The mist and the snake

  • AidelKazilsky
Jerusalem has always been the eye of the universe. Since time immemorial, the city, and particularly, the Temple Mount, has always been a place of profound spirituality and prophecy.

Our rabbis teach that the Even haShetiya (the foundation stone) of the world is found here, and from it, the rest of the world was created. It’s the place where earth was gathered from all four corners of the world, and Adam was formed. Our forefather Abraham brought his son Isaac to this sacred mountain to be sacrificed. Our two holy temples rested on this mountain for more than 800 years. Consequent to their destruction, our eyes and hearts always looked towards the one remaining wall, known as the Kotel, the Western Wall of the Temple Mount.

Throughout the generations we have prayed towards this wall, and we recognise, soulfully, that there is an element of holiness that rests there. So, it comes as no surprise that any untoward incidents at the Kotel will be scrutinised and explored. They always seem to make news headlines.

In the past two months, such incidents have been reported with increasing frequency. During Hoshana Rabba (this past Sukkot), at sunrise, a Facebook blogger, Josh Wander, who is a Mount of Olives resident, was facing his camera towards the Temple Mount when a large white cloud seemingly rose up out of the ground from the Temple Mount.

His reflections and video went viral, and speculation abounded. Wander himself wrote, “I am certainly not the kind of person who sees signs in nature. But this was too out of the ordinary to ignore. It looked eerie, and the location, the site of the Holy of Holies, is too significant.”

It indeed looked eerie, and perhaps it rings true of the verse in Isaiah (44:22) “I will wipe away your sins like a cloud, your transgressions like mist… Come back to Me, for I will redeem you.”

Just over a month later, news sources everywhere described the appearance of a snake that slithered out of a crevice of stone in the women’s section of the Kotel.

The coin snake, which is common to the area, is not venomous, but is similar looking to a deadly viper also found in Israel. It was probably looking for a meal of pigeons (that live among the crevices) or perhaps their eggs. Thankfully, a skilled snake catcher was summoned, and it was removed safely from the area.

Coincidence or divine providence? To a believing Jew, who understands that nothing is orchestrated without the hand of G-d, this again begs the question, “What is this all trying to tell us?” And again, many suggestions have been put forth.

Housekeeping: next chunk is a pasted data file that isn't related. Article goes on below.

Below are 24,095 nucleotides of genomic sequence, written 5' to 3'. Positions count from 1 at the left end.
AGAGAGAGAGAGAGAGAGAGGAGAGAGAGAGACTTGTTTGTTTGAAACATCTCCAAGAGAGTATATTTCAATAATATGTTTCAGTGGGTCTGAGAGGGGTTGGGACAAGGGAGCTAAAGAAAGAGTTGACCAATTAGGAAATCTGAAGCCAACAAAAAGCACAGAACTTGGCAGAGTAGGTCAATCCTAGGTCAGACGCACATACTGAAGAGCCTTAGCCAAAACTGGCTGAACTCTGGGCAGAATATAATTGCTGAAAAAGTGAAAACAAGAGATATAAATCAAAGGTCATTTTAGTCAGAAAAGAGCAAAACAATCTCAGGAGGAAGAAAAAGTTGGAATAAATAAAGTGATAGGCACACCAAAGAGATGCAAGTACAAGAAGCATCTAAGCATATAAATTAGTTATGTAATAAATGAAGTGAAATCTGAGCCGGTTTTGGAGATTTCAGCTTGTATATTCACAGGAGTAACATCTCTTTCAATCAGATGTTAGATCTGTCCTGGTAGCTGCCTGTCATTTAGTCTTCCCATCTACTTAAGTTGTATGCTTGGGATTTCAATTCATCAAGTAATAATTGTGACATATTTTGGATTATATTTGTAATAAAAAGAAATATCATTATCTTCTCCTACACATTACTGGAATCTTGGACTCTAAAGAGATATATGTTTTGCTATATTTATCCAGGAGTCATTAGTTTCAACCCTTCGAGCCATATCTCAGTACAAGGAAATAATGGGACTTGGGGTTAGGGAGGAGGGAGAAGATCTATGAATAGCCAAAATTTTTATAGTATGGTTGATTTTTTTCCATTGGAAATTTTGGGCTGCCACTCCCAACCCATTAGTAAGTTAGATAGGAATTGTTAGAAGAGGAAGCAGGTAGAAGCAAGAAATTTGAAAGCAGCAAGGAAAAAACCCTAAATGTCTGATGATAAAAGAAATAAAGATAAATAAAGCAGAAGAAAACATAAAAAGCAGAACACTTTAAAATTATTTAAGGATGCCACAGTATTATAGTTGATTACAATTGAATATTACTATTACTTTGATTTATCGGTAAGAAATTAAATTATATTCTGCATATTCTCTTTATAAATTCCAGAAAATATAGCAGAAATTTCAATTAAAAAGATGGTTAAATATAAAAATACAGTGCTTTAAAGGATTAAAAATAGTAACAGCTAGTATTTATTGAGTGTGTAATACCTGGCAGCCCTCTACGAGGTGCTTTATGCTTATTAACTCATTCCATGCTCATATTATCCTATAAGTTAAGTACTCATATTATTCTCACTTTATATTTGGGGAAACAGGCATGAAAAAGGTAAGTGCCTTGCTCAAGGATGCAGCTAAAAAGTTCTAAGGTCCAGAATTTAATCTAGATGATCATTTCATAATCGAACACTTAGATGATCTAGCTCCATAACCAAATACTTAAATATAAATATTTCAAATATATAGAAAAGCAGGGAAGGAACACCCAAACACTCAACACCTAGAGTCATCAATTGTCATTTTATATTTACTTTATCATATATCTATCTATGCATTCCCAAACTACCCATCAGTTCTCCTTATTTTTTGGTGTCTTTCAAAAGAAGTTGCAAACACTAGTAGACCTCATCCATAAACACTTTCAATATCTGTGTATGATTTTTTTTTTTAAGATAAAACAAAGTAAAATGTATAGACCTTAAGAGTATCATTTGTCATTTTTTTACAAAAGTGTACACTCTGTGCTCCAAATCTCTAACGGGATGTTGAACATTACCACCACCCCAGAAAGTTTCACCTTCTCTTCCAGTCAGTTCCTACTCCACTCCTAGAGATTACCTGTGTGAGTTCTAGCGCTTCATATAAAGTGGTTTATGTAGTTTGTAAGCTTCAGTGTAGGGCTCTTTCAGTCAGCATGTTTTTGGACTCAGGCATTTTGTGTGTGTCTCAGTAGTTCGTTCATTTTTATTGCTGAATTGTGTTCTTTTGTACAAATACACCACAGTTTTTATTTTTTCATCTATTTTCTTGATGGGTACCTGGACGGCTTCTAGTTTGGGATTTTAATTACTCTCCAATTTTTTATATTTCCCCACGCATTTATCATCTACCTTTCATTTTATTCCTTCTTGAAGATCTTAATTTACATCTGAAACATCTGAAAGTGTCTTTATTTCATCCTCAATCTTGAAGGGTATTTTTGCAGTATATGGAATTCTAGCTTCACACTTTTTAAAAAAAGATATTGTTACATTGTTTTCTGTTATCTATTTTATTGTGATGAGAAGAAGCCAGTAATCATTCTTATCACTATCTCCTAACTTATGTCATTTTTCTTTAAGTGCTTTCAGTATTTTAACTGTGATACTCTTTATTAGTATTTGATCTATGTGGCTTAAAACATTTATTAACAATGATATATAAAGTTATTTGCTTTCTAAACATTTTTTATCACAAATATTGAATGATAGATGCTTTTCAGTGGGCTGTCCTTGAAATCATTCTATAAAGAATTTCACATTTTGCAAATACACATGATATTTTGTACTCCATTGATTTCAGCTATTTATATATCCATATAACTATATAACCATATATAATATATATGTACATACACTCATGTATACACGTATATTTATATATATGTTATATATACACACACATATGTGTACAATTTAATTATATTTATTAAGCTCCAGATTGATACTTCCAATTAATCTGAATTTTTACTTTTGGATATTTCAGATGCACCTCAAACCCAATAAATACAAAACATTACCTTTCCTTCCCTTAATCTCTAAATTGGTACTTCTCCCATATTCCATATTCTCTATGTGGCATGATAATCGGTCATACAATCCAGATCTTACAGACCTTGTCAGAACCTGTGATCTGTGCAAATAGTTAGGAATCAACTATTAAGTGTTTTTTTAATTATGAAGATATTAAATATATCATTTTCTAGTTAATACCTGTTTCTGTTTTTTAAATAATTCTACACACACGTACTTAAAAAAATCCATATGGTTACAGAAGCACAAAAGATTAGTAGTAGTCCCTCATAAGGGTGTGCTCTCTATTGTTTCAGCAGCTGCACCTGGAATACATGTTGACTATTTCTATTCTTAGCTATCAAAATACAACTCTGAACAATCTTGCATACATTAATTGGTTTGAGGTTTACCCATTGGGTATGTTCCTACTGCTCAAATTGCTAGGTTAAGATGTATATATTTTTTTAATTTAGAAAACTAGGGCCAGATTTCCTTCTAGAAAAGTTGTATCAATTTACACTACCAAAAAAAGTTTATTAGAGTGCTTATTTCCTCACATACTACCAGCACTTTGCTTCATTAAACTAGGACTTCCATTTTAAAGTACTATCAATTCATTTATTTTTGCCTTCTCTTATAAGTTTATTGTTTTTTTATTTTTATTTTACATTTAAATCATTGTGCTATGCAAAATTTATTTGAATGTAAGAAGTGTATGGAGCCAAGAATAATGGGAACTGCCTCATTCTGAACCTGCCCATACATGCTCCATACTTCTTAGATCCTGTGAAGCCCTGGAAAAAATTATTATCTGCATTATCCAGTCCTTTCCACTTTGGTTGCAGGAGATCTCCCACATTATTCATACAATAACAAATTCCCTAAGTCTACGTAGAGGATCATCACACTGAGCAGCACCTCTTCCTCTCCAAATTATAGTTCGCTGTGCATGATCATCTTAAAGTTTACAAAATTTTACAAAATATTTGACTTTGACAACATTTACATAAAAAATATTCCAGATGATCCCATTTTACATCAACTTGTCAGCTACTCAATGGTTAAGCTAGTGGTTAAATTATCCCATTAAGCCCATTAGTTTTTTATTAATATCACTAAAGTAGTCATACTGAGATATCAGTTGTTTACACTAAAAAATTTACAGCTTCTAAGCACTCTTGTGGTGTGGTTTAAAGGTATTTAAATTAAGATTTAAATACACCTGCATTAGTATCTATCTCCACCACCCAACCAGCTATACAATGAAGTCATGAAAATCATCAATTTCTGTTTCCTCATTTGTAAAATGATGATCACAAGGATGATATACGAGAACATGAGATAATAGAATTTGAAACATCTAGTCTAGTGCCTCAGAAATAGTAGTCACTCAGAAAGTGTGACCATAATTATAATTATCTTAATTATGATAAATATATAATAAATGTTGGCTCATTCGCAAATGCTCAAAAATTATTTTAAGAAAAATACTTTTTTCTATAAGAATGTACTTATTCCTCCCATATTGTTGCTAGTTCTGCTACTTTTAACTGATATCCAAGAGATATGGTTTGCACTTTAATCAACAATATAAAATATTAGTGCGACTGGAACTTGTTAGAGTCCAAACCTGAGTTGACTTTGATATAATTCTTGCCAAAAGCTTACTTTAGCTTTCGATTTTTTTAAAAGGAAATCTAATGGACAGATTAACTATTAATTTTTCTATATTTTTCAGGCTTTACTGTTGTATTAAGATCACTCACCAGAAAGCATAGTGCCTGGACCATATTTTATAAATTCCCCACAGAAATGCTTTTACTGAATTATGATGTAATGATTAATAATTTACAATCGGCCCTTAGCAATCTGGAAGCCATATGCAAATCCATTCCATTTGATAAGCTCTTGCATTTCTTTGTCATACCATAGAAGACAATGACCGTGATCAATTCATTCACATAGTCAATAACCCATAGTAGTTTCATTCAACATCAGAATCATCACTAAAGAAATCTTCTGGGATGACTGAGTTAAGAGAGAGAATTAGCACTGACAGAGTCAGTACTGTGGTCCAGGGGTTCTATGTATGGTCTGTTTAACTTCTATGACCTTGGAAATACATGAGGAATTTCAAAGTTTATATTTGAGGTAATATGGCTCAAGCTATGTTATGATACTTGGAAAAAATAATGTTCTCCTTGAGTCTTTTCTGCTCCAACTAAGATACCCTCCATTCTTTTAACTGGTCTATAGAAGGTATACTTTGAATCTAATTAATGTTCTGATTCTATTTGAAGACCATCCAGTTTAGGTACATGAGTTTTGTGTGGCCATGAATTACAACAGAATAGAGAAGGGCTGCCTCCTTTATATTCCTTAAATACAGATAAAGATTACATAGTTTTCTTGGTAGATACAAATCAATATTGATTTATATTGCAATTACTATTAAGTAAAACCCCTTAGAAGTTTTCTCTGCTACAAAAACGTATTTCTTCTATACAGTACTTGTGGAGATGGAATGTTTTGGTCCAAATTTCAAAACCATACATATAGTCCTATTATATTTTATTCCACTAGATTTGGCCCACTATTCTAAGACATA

The snake made its appearance during a week in which the mayoral candidacy for Jerusalem was hotly contested. Some postulated that the snake’s appearance at the Temple Mount, was to remind us that divisiveness and hatred destroyed the Temple, and that we should be aware that such actions today will only bring destruction upon us.

In the Kabbalistic work the Zohar, we are taught that the word for snake in Hebrew, nachash, has a numerical value of 358, the same numerical value of Mashiach (the Messiah). This postulating contended that the snake came to remind us that we are, in fact, experiencing the birth pangs of Mashiach, and very soon, the world will experience the revelation of the Messianic age.

Continuing further, the Zohar explains that the Hebrew word for snake, nachash, can be rearranged to spell out the word “choshen”, the breastplate that the high priest wore, during Temple times. It was from this breastplate that kings and leaders would seek the word of G-d.

Hence the parallel derived here was that the snake suggested that very soon, we will witness the rebuilding of our temple, the restoration of the divine service in the temple, and the use of the breastplate as a guide to all things spiritual.

It would be remiss if we also overlooked the fact that the snake was found in the women’s section! Immediately, the story of the Garden of Eden comes to the fore, and the saga of how the woman, Eve, ate of the Tree of Knowledge, good and evil, only because she listened to the advice of the serpent (Genesis 3:1).

Again here much speculation abounds. Women are intricately involved in correcting this primordial sin. Many Jewish works describe the foundational and important work that needs to be done by Jewish women in not only rectifying the repercussions of the original sin, but in playing a primary role in advancing and bringing about the final redemption.

Perhaps, one can say that the snake appeared to remind women of the task at hand, and that soon, the evil brought into the world as a result of eating from the Tree of Knowledge will be reversed.

Undoubtedly, there is much to learn here. It may all be unnerving and somewhat uncomfortable. One may also dismiss it with a cynical wave of the hand or a disbelieving frown.

I like to frame it in the context of much bigger things. The snake and the mist are not the only signs that foretell of Messianic times. Our world as we know it currently is fulfilling many, many prophecies of the Bible, too many to fit into one article.

Ultimately, it’s good advice and prudent to err on the side of caution – if all that is said above is true, what should we do?

I venture to say, hop on board and make it happen! Do a random act of goodness and kindness, take on another mitzvah, learn what Judaism says about this era of redemption.

Because after all, who doesn’t want to look forward to a Messianic world, which ushers in an era of peace, health and harmony?

  • Rebbetzin Aidel Kazilsky is a radio and television host, and an inspirational speaker who teaches the wisdom of Torah and applies it to contemporary times.


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